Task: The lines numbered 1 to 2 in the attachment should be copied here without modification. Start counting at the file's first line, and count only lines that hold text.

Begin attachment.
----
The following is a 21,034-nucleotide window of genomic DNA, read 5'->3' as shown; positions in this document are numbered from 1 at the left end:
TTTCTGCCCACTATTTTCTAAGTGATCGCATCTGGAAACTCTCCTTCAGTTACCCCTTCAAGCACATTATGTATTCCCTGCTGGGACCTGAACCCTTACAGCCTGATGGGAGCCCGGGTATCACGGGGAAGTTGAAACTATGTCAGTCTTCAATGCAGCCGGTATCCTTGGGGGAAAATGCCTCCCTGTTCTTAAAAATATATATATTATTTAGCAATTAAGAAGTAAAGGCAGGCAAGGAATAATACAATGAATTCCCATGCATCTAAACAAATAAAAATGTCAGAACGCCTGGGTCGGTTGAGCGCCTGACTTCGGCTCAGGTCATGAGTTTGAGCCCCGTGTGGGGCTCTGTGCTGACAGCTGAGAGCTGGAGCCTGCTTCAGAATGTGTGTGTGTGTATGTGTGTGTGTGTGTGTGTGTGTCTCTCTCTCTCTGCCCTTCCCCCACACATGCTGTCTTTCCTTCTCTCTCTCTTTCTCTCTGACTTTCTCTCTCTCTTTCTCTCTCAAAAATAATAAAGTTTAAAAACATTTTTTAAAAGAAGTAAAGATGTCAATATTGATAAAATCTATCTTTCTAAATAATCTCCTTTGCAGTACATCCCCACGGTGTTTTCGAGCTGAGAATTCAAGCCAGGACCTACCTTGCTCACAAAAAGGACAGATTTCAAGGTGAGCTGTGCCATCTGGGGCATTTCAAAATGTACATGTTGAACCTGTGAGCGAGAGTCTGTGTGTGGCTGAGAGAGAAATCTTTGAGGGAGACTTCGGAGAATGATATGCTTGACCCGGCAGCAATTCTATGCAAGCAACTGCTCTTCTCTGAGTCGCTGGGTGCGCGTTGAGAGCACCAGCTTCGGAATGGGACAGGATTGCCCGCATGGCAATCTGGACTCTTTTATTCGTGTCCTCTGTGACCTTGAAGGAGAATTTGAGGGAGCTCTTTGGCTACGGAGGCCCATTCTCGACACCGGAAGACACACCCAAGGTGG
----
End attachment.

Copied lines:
The following is a 21,034-nucleotide window of genomic DNA, read 5'->3' as shown; positions in this document are numbered from 1 at the left end:
TTTCTGCCCACTATTTTCTAAGTGATCGCATCTGGAAACTCTCCTTCAGTTACCCCTTCAAGCACATTATGTATTCCCTGCTGGGACCTGAACCCTTACAGCCTGATGGGAGCCCGGGTATCACGGGGAAGTTGAAACTATGTCAGTCTTCAATGCAGCCGGTATCCTTGGGGGAAAATGCCTCCCTGTTCTTAAAAATATATATATTATTTAGCAATTAAGAAGTAAAGGCAGGCAAGGAATAATACAATGAATTCCCATGCATCTAAACAAATAAAAATGTCAGAACGCCTGGGTCGGTTGAGCGCCTGACTTCGGCTCAGGTCATGAGTTTGAGCCCCGTGTGGGGCTCTGTGCTGACAGCTGAGAGCTGGAGCCTGCTTCAGAATGTGTGTGTGTGTATGTGTGTGTGTGTGTGTGTGTGTCTCTCTCTCTCTGCCCTTCCCCCACACATGCTGTCTTTCCTTCTCTCTCTCTTTCTCTCTGACTTTCTCTCTCTCTTTCTCTCTCAAAAATAATAAAGTTTAAAAACATTTTTTAAAAGAAGTAAAGATGTCAATATTGATAAAATCTATCTTTCTAAATAATCTCCTTTGCAGTACATCCCCACGGTGTTTTCGAGCTGAGAATTCAAGCCAGGACCTACCTTGCTCACAAAAAGGACAGATTTCAAGGTGAGCTGTGCCATCTGGGGCATTTCAAAATGTACATGTTGAACCTGTGAGCGAGAGTCTGTGTGTGGCTGAGAGAGAAATCTTTGAGGGAGACTTCGGAGAATGATATGCTTGACCCGGCAGCAATTCTATGCAAGCAACTGCTCTTCTCTGAGTCGCTGGGTGCGCGTTGAGAGCACCAGCTTCGGAATGGGACAGGATTGCCCGCATGGCAATCTGGACTCTTTTATTCGTGTCCTCTGTGACCTTGAAGGAGAATTTGAGGGAGCTCTTTGGCTACGGAGGCCCATTCTCGACACCGGAAGACACACCCAAGGTGG